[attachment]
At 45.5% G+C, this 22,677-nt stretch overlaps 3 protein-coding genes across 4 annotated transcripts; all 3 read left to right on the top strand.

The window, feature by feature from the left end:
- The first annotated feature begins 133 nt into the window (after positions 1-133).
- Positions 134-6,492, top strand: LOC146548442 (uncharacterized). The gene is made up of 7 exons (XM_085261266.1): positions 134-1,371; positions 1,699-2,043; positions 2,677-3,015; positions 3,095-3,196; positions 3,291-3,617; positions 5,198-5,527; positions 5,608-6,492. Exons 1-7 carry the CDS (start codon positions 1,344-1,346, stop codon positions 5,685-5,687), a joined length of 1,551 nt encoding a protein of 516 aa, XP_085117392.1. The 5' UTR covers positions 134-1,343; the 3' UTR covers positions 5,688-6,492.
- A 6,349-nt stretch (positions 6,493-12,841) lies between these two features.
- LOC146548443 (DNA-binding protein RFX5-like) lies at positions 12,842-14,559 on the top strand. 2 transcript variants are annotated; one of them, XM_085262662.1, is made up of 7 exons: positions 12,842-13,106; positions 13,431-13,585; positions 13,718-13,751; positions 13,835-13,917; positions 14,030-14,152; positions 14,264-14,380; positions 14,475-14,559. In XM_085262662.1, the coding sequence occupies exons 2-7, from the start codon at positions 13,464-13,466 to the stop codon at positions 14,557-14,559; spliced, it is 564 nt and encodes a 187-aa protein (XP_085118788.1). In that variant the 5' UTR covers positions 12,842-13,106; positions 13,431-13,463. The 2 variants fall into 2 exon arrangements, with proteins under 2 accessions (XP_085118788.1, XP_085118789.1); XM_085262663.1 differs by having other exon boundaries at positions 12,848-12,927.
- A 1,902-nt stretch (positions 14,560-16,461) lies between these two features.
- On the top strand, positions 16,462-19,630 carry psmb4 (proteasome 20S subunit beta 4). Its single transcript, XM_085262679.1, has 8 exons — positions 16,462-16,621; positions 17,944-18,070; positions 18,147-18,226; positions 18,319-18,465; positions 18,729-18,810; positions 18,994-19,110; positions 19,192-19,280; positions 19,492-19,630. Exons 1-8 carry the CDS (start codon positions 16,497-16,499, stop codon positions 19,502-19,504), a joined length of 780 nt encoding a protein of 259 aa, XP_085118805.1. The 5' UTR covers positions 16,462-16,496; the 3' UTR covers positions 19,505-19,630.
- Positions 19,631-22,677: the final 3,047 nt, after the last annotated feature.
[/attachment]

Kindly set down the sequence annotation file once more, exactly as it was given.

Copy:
At 45.5% G+C, this 22,677-nt stretch overlaps 3 protein-coding genes across 4 annotated transcripts; all 3 read left to right on the top strand.

The window, feature by feature from the left end:
- The first annotated feature begins 133 nt into the window (after positions 1-133).
- Positions 134-6,492, top strand: LOC146548442 (uncharacterized). The gene is made up of 7 exons (XM_085261266.1): positions 134-1,371; positions 1,699-2,043; positions 2,677-3,015; positions 3,095-3,196; positions 3,291-3,617; positions 5,198-5,527; positions 5,608-6,492. Exons 1-7 carry the CDS (start codon positions 1,344-1,346, stop codon positions 5,685-5,687), a joined length of 1,551 nt encoding a protein of 516 aa, XP_085117392.1. The 5' UTR covers positions 134-1,343; the 3' UTR covers positions 5,688-6,492.
- A 6,349-nt stretch (positions 6,493-12,841) lies between these two features.
- LOC146548443 (DNA-binding protein RFX5-like) lies at positions 12,842-14,559 on the top strand. 2 transcript variants are annotated; one of them, XM_085262662.1, is made up of 7 exons: positions 12,842-13,106; positions 13,431-13,585; positions 13,718-13,751; positions 13,835-13,917; positions 14,030-14,152; positions 14,264-14,380; positions 14,475-14,559. In XM_085262662.1, the coding sequence occupies exons 2-7, from the start codon at positions 13,464-13,466 to the stop codon at positions 14,557-14,559; spliced, it is 564 nt and encodes a 187-aa protein (XP_085118788.1). In that variant the 5' UTR covers positions 12,842-13,106; positions 13,431-13,463. The 2 variants fall into 2 exon arrangements, with proteins under 2 accessions (XP_085118788.1, XP_085118789.1); XM_085262663.1 differs by having other exon boundaries at positions 12,848-12,927.
- A 1,902-nt stretch (positions 14,560-16,461) lies between these two features.
- On the top strand, positions 16,462-19,630 carry psmb4 (proteasome 20S subunit beta 4). Its single transcript, XM_085262679.1, has 8 exons — positions 16,462-16,621; positions 17,944-18,070; positions 18,147-18,226; positions 18,319-18,465; positions 18,729-18,810; positions 18,994-19,110; positions 19,192-19,280; positions 19,492-19,630. Exons 1-8 carry the CDS (start codon positions 16,497-16,499, stop codon positions 19,502-19,504), a joined length of 780 nt encoding a protein of 259 aa, XP_085118805.1. The 5' UTR covers positions 16,462-16,496; the 3' UTR covers positions 19,505-19,630.
- Positions 19,631-22,677: the final 3,047 nt, after the last annotated feature.